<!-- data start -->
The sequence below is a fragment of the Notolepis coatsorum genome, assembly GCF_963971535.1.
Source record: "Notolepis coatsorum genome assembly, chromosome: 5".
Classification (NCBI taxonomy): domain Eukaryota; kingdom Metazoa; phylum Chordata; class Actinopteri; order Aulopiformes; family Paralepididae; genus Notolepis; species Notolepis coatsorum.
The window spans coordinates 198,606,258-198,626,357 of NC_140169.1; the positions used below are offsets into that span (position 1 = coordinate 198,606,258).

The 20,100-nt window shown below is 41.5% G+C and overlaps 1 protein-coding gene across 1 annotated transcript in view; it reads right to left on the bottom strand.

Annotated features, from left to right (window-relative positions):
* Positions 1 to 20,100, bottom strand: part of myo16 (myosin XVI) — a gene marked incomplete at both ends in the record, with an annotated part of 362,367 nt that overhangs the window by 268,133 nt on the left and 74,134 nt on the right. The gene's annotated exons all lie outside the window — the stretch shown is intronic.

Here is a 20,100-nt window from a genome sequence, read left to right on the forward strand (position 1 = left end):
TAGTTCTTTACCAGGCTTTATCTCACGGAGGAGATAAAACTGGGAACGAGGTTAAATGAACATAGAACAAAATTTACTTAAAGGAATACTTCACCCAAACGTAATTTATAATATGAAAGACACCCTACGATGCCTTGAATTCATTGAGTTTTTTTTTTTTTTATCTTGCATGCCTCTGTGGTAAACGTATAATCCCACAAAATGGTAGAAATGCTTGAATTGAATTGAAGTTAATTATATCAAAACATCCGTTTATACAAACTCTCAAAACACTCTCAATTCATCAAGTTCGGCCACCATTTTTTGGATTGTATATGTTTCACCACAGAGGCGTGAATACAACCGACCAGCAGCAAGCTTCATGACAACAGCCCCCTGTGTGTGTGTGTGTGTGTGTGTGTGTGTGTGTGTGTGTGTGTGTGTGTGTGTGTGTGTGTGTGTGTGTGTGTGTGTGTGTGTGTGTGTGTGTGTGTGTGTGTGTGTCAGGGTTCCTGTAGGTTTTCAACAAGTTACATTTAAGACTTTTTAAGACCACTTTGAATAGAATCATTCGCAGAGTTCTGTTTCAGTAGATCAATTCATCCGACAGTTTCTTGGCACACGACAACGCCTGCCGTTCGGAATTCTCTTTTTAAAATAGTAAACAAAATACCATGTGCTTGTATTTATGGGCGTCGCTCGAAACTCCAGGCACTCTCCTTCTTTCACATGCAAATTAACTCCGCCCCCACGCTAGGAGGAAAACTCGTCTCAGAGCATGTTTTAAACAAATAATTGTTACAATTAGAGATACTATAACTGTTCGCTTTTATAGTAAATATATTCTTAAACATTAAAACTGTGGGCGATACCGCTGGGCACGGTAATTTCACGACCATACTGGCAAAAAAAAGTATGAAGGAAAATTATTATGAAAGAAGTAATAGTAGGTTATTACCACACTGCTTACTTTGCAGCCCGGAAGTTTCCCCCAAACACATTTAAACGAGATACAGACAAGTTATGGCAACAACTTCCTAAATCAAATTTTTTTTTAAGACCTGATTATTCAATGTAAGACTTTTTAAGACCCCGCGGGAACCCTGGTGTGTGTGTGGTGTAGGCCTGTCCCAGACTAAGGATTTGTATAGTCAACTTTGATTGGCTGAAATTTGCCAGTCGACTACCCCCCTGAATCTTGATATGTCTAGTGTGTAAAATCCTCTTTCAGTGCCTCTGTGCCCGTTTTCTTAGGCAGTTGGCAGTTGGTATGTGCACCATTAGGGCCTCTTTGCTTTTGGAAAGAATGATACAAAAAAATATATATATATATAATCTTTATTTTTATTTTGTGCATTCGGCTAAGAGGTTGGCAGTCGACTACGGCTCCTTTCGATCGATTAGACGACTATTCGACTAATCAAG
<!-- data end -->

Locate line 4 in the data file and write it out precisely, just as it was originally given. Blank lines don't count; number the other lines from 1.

The window spans coordinates 198,606,258-198,626,357 of NC_140169.1; the positions used below are offsets into that span (position 1 = coordinate 198,606,258).